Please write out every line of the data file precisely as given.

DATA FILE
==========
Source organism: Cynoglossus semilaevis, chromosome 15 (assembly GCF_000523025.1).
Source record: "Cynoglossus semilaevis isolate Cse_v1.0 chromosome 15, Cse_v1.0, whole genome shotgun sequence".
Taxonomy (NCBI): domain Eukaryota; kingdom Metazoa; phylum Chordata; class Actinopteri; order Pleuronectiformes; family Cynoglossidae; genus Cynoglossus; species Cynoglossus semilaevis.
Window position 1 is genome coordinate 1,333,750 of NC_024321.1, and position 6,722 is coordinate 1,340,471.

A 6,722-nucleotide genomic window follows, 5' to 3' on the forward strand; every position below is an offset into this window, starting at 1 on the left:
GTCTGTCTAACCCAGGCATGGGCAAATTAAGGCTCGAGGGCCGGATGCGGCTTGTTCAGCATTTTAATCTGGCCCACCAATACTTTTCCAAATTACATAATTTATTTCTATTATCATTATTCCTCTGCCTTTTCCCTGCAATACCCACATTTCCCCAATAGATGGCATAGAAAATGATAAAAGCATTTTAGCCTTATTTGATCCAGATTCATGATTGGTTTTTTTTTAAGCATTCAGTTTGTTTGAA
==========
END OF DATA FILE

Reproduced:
Source organism: Cynoglossus semilaevis, chromosome 15 (assembly GCF_000523025.1).
Source record: "Cynoglossus semilaevis isolate Cse_v1.0 chromosome 15, Cse_v1.0, whole genome shotgun sequence".
Taxonomy (NCBI): domain Eukaryota; kingdom Metazoa; phylum Chordata; class Actinopteri; order Pleuronectiformes; family Cynoglossidae; genus Cynoglossus; species Cynoglossus semilaevis.
Window position 1 is genome coordinate 1,333,750 of NC_024321.1, and position 6,722 is coordinate 1,340,471.

A 6,722-nucleotide genomic window follows, 5' to 3' on the forward strand; every position below is an offset into this window, starting at 1 on the left:
GTCTGTCTAACCCAGGCATGGGCAAATTAAGGCTCGAGGGCCGGATGCGGCTTGTTCAGCATTTTAATCTGGCCCACCAATACTTTTCCAAATTACATAATTTATTTCTATTATCATTATTCCTCTGCCTTTTCCCTGCAATACCCACATTTCCCCAATAGATGGCATAGAAAATGATAAAAGCATTTTAGCCTTATTTGATCCAGATTCATGATTGGTTTTTTTTTAAGCATTCAGTTTGTTTGAA